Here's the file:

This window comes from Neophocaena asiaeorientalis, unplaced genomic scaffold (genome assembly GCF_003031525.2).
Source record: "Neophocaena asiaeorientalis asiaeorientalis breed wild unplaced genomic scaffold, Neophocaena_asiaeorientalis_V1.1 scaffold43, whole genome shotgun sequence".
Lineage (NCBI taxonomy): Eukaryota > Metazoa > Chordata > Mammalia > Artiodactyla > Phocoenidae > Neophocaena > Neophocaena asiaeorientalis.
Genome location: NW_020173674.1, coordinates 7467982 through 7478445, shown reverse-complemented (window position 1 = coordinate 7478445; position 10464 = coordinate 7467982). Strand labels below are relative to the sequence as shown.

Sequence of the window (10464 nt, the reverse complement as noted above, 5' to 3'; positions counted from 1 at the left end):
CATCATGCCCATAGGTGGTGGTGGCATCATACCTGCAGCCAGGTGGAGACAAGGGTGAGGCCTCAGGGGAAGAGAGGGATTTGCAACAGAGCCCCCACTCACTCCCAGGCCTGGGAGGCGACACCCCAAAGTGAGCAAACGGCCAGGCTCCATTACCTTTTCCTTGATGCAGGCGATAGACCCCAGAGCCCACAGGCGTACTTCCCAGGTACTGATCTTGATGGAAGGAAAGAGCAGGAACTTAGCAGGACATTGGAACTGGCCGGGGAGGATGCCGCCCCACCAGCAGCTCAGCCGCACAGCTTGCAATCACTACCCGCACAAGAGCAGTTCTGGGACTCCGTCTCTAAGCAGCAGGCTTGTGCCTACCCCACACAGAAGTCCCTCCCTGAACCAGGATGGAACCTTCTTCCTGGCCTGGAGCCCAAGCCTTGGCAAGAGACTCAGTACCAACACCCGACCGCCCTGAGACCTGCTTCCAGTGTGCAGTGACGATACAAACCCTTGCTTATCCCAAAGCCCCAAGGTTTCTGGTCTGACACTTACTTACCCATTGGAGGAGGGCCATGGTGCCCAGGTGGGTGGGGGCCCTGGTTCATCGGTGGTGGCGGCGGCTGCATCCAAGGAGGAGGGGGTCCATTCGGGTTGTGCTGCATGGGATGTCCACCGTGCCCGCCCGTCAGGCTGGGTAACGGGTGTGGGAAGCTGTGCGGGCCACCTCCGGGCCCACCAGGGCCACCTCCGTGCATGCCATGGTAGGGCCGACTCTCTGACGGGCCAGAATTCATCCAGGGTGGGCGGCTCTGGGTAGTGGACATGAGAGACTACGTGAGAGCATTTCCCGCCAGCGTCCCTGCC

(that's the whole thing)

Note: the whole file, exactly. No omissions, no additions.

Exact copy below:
This window comes from Neophocaena asiaeorientalis, unplaced genomic scaffold (genome assembly GCF_003031525.2).
Source record: "Neophocaena asiaeorientalis asiaeorientalis breed wild unplaced genomic scaffold, Neophocaena_asiaeorientalis_V1.1 scaffold43, whole genome shotgun sequence".
Lineage (NCBI taxonomy): Eukaryota > Metazoa > Chordata > Mammalia > Artiodactyla > Phocoenidae > Neophocaena > Neophocaena asiaeorientalis.
Genome location: NW_020173674.1, coordinates 7467982 through 7478445, shown reverse-complemented (window position 1 = coordinate 7478445; position 10464 = coordinate 7467982). Strand labels below are relative to the sequence as shown.

Sequence of the window (10464 nt, the reverse complement as noted above, 5' to 3'; positions counted from 1 at the left end):
CATCATGCCCATAGGTGGTGGTGGCATCATACCTGCAGCCAGGTGGAGACAAGGGTGAGGCCTCAGGGGAAGAGAGGGATTTGCAACAGAGCCCCCACTCACTCCCAGGCCTGGGAGGCGACACCCCAAAGTGAGCAAACGGCCAGGCTCCATTACCTTTTCCTTGATGCAGGCGATAGACCCCAGAGCCCACAGGCGTACTTCCCAGGTACTGATCTTGATGGAAGGAAAGAGCAGGAACTTAGCAGGACATTGGAACTGGCCGGGGAGGATGCCGCCCCACCAGCAGCTCAGCCGCACAGCTTGCAATCACTACCCGCACAAGAGCAGTTCTGGGACTCCGTCTCTAAGCAGCAGGCTTGTGCCTACCCCACACAGAAGTCCCTCCCTGAACCAGGATGGAACCTTCTTCCTGGCCTGGAGCCCAAGCCTTGGCAAGAGACTCAGTACCAACACCCGACCGCCCTGAGACCTGCTTCCAGTGTGCAGTGACGATACAAACCCTTGCTTATCCCAAAGCCCCAAGGTTTCTGGTCTGACACTTACTTACCCATTGGAGGAGGGCCATGGTGCCCAGGTGGGTGGGGGCCCTGGTTCATCGGTGGTGGCGGCGGCTGCATCCAAGGAGGAGGGGGTCCATTCGGGTTGTGCTGCATGGGATGTCCACCGTGCCCGCCCGTCAGGCTGGGTAACGGGTGTGGGAAGCTGTGCGGGCCACCTCCGGGCCCACCAGGGCCACCTCCGTGCATGCCATGGTAGGGCCGACTCTCTGACGGGCCAGAATTCATCCAGGGTGGGCGGCTCTGGGTAGTGGACATGAGAGACTACGTGAGAGCATTTCCCGCCAGCGTCCCTGCC